More and more companies are launching into the global market with the aim of expanding and achieving greater growth. More markets equal more customers and more growth.
The formula seems simple, but they often run into various obstacles and one of the most significant one is the need to multiply the number of languages â€‹â€‹in which they operate.
For many of these companies, localization is an enormous task that they launch into without a clear understanding of some concepts and that is usually the cause of many problems. A few years ago, the consulting firm CSA Research presented the Localization Maturity Model to measure the degree of efficiency of organizations in their localization processes.
The most advanced companies offer a better experience to their customers, have accurate data on the effectiveness of localization and make better decisions because of it.
Once we know where we are on this scale, we know what steps we can take to improve this process. The companies that are in the most advanced state (let's think of Apple or Google, for example, although they are not the only ones) are those that offer a better experience to their customers, they have accurate data on the effectiveness of localization, they can make better decisions thanks to this information and they achieve greater efficiency both in their process and the investment itself.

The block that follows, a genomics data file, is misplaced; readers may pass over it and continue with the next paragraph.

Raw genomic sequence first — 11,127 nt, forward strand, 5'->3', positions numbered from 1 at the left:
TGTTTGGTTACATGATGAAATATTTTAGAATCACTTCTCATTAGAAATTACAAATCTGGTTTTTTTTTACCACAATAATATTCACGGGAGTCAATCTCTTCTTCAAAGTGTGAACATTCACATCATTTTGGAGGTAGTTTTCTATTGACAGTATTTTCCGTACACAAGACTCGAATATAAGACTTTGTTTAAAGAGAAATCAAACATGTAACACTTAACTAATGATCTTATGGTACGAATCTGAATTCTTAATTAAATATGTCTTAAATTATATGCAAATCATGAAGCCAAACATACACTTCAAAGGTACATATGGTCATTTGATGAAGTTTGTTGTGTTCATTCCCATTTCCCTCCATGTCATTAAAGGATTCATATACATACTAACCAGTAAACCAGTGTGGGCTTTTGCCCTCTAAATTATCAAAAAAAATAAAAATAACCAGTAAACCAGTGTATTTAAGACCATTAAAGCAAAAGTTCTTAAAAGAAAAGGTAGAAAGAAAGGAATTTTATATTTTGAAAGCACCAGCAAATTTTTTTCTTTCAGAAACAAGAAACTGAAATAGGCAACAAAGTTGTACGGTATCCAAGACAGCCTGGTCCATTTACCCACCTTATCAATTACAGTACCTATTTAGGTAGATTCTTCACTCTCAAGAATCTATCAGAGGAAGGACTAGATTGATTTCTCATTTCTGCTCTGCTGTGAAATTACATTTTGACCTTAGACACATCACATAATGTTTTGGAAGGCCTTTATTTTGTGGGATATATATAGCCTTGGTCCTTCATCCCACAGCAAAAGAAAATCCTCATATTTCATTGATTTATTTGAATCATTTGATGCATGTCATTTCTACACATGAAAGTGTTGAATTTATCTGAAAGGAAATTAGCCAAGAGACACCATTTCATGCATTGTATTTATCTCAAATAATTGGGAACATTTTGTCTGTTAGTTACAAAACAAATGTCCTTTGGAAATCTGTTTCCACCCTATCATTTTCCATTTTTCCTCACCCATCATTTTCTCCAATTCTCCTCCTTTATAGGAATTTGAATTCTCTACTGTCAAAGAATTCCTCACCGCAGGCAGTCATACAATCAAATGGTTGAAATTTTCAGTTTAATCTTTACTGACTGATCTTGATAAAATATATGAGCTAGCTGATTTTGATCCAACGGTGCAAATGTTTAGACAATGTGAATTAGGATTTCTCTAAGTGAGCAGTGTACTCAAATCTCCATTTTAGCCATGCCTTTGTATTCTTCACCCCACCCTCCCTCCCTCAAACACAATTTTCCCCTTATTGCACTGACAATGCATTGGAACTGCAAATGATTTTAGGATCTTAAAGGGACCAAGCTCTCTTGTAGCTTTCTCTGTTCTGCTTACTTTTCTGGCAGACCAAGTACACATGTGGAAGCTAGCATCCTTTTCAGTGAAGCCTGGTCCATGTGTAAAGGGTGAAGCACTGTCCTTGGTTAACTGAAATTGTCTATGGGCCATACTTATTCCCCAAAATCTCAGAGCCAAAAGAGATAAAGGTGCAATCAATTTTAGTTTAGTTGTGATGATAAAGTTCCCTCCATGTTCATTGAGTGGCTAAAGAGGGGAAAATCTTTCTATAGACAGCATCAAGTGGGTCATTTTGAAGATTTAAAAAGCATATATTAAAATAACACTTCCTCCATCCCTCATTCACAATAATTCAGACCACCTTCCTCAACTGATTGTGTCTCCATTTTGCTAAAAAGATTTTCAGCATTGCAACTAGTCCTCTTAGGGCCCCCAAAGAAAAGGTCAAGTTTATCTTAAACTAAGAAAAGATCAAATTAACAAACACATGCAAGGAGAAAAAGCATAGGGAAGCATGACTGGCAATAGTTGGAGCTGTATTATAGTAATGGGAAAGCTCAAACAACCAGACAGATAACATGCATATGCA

There are five stages in the Localization Maturity Model:
Let's have a look at these phases one by one:
At the first stage we have companies which have no strategic reflection regarding the localization and that approach it as a final layer once we have the finished product.
There are no workflows or defined processes and it is improvised ad hoc. These companies usually manage translations internally with staff who are either native speakers or know the language, but who are totally unaware of the processes, tools and methodology in order to create a professional localization flow. These resources are diverted from their primary role in the company to handle the translation, and the results are often mixed.
On the other hand, the specific technology used is non-existent and neither the workflows nor the linguistic resources for subsequent projects are created or documented.